Mistrial Denied in Occupy Cop Assault Trial
4/23/2014 10:14:00 AM,
MANHATTAN (CN) - A judge on Wednesday refused to order a mistrial in the criminal case against a protester accused of elbowing a cop at an Occupy Wall Street rally.
Cecily McMillan's defense attorney Martin Stolar claimed that testimony from McMillan's arresting officer violated the Fifth Amendment restrictions against the use of comments that a defendant made at the time of arrest.
Prosecutors argued that the officer's remarks about what McMillan said constitutes admissible hearsay since the officer in question overheard the statements.
Judge Ronald Zweibel agreed, ending the morning-long debate that also included Stolar's bid to show videos of the arrest that he says will prove that McMillan was not faking a seizure as prosecutors claim.
Rather, the young woman had "banged her head" during her arrest and was "in distress and incapable of walking."
"This debate is going to end," a frustrated Zweibel said. He allowed for only 45 seconds of a recording of McMillan's arrest, and shot down Stolar's request for a mistrial.
Stolar said the judge's decision to restrict his use of videos of the arrest "is cutting the heart out of my ability to refute" that McMillan was faking a seizure to avoid being arrested. "I'm totally handicapped."
It was Day 6 in the trial against 25-year-old McMillan who faces up to seven years in prison if convicted by the 10-female, five-male jury in Manhattan Criminal Court.
Prosecutors say McMillan elbowed NYPD Officer Grantley Bovell in the left eye, then played dead and faked a seizure to try to get out of being arrested.
McMillan has claimed the officer fondled her breast from behind, and that she swung in self-defense.
Neither side disputes that the elbow was thrown, but Stolar has pointed out that a discrepancy exists as to which of Bovell's eyes was clobbered.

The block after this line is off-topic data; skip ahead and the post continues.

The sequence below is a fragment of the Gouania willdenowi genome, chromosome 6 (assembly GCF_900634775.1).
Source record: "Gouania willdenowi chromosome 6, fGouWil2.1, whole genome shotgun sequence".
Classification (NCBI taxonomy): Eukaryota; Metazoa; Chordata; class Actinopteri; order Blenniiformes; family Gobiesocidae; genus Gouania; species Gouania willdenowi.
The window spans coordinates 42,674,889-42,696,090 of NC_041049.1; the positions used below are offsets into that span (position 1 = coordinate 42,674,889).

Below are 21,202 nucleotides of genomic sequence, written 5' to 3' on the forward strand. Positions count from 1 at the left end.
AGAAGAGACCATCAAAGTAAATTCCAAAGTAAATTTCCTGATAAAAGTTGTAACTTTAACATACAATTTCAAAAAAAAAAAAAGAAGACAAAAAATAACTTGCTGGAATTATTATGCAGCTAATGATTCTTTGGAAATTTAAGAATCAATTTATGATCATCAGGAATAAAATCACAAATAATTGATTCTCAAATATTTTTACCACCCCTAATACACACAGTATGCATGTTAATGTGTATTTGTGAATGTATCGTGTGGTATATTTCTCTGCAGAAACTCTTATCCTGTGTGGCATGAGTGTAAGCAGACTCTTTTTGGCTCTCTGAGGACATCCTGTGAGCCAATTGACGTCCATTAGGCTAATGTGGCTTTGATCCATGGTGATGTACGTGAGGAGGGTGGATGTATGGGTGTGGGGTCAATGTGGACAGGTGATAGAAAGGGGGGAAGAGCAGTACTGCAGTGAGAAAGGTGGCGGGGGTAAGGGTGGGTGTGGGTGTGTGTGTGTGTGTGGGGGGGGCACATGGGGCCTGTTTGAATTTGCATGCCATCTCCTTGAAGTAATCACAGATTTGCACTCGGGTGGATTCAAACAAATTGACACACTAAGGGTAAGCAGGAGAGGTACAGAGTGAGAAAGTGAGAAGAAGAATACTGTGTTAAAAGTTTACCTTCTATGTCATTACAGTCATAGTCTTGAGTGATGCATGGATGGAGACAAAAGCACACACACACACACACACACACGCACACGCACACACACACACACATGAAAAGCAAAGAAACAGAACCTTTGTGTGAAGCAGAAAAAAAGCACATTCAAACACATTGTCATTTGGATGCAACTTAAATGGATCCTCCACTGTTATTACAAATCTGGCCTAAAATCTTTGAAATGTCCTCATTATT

Bovell had insisted on the witness stand that he was clocked in the left eye, but previously testified before a grand jury that he was hit in the right eye.
The incident occurred in the late night and early morning hours of March 17 and 18, 2012. It was St. Patrick's Day and the six-month anniversary of the Occupy movement's reign over Zuccotti Park.
About 100 police had been summoned that night to clear out the 100 protesters so the park could be cleaned. Although the activists were told they could return after the park was cleaned, many refused to leave, testimony has shown.
Bovell testified that he approached McMillan that night and put his hand on her shoulder to move her along.
She threw the elbow, prompting him to wrestle her to the ground and arrest her.
He said McMillan then played dead while handcuffed, causing him to fall on her while trying to escort her to a waiting city bus where other arrested protesters were taken.
While in the bus, McMillan then "faked" a seizure before being taken to the hospital, prosecutors claim.
Several protesters armed with smartphones captured the chaotic scene on video, which were well-publicized in the news and on social-media sites.
Several videos have been played repeatedly in court, prompting McMillan to twice break down in tears.
Trial resumes Friday.